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Salvation is by grace through faith and not of works (Eph. 2:8-9); therefore, it is easy to conclude that the Christian life is utterly passive. There is a true “simplicity of the Gospel” and thus, some conclude that no effort should be extended in pursuing and understanding the things of God. That is false.

I certainly do not mean to imply that (1) one can ever perform sufficient work such that God will be obliged to convey salvation; or (2) that right standing before God is the result of native intelligence.

However, the “simplicity of the Gospel” does not mean that we are excused to be slothful in our approach to the things of God.  Unfortunately, all too many Christians think that any effort in the understanding of the Bible or the pursuit of God is somehow a sin or a false religion.

Spurgeon rightly speaks of the “simplicity of the Gospel” in his sermon “Soul-Satisfying Bread”:

But now, speaking to those to whom the Lord has given to understand his meaning, let me say, our Savior uses very simple figures. Think of his calling himself bread! How condescending, that the commonest article upon the table should be the fullest type of Christ! Think of his calling our faith an eating and a drinking of himself! Nothing could be more instructive; at the same time nothing could better set forth his gentleness and humility of spirit, that he does not object to speak thus of our receiving him. God be thanked for the simplicity of the gospel. The longer I live the more I bless God that we have not received a classical gospel, or a mathematical gospel, or a metaphysical gospel; it is not a gospel confined to scholars and men of genius, but a poor man’s gospel, a ploughman’s gospel; for that is the kind of gospel which we can live upon and die upon. It is to us not the luxury of refinement, but the staple food of life. We want no fine words when the heart is heavy, neither do we need deep problems when we are lying upon the verge of eternity, weak in body and tempted in mind. At such times we magnify the blessed simplicity of the gospel. Jesus in the flesh made manifest becomes our soul’s bread. Jesus bleeding on the cross, a substitute for sinners, is our soul’s drink. This is the gospel for babes, and strong men want no more. (Charles H. Spurgeon, vol. 19, Spurgeon’s Sermons: Volume 19, electronic ed., Logos Library System; Spurgeon’s Sermons (Albany, OR: Ages Software, 1998).)

Yet, before we run with his statement, we need to understand his point – which has made clear immediately before the quoted paragraph:

The Savior spake in symbols, that the proud might hear in vain, that hearing they might not hear, and seeing they might not perceive, executing upon that self-conceited generation which rejected him the judicial sentence of the Lord, for their hearts were waxen gross, their ears were dull of hearing, and their eyes had they closed.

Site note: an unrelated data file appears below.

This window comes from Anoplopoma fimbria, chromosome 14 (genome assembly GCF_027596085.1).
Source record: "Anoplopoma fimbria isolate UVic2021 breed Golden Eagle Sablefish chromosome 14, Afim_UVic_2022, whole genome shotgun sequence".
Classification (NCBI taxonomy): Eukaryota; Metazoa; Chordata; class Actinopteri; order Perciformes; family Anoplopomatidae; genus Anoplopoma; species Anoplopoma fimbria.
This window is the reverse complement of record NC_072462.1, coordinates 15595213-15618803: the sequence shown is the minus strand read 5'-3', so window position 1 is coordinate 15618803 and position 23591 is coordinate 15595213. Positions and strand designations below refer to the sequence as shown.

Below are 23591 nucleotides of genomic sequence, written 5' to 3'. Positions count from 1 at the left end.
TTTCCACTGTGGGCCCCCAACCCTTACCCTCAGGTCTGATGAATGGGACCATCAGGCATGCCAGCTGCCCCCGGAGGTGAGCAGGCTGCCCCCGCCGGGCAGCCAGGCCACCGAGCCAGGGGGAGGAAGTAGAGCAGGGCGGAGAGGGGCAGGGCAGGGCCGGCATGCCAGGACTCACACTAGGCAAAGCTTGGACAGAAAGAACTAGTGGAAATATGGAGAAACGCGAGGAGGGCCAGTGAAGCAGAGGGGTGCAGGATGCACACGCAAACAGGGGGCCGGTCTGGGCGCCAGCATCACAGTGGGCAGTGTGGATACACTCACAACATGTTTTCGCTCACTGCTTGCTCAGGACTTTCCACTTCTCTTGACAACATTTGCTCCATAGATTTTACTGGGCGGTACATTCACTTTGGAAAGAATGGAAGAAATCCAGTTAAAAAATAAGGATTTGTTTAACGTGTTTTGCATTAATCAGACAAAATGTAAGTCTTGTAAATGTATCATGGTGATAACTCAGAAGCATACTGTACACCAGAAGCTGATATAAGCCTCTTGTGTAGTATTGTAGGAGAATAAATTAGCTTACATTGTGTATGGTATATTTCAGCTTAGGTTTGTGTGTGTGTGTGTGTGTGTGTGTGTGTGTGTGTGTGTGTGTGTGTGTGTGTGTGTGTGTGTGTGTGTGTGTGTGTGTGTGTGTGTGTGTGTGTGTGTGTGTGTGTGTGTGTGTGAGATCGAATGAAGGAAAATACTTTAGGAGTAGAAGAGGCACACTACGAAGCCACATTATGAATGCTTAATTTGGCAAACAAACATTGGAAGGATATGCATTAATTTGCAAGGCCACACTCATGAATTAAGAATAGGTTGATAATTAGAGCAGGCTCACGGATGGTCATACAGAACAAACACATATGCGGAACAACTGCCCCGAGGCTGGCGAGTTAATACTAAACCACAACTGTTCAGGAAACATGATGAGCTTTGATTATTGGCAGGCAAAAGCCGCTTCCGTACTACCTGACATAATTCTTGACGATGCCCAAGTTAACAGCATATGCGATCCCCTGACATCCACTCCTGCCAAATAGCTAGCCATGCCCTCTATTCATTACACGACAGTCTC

The true perception is the Gospel is not a thing which comes by extraordinary intellectual abilities: Rather, the right sight of God in Jesus Christ is a gift.

An analogy might help here: Imagine two people each read a single letter. The letter is written by soldier to his wife. The letter is read by a literature professor at a great university and by the man’s wife – a woman who barely made it through high school English. The professor may understand every aspect of the language – including the errors. He might know where certain expressions were originally coined. He could place this letter into a history of the English language. However, that professor could never understand the love and loss conveyed by the letter in the same way that the wife will. She may not understand the grammar, but she understands the meaning in a manner that no one else ever can.

The plain text of this letter is unlikely to require a dictionary or vast knowledge to understand. This wife will know her husband’s meaning. Yet, does the simplicity of the language mean that the wife should not or would not expend effort to understand the letter? What would it say of her love, if this letter were the only word had received in months – and she were to spend no effort in bringing the words into her hear. Would she not pour over this letter and seek to understand every syllable? Would the letter not inflame love in her heart?

You see, the simplicity of the letter does not excuse her from the work of reading and thinking and understanding.   

And, she has the gift of loving and being loved by her husband; thus, she can understand the letter in a way that no one else ever can. The professor cannot penetrate into that love by examining the text.

That is Spurgeon’s meaning: Those who are adopted by God in Jesus Christ can understand the letter of the Bible in a way that those who do not know God cannot do.  The love conveyed does not reveal itself to outsiders (if you will), any more than the professor can feel the love of the wife by reading the letter. He may see it, and imagine it, but he can never know it.

The difficulty in the approach to God in the Gospel is not a difficulty imposed by complex language, but a difficulty imposed by faith and love and a spiritual sight of God.  The basic story of the Gospel can be understood by all who can hear and read with a heart of true faith:

The saying is trustworthy and deserving of full acceptance, that Christ Jesus came into the world to save sinners, of whom I am the foremost.  1 Timothy 1:15 (ESV)

 “For God so loved the world, that he gave his only Son, that whoever believes in him should not perish but have eternal life. John 3:16 (ESV)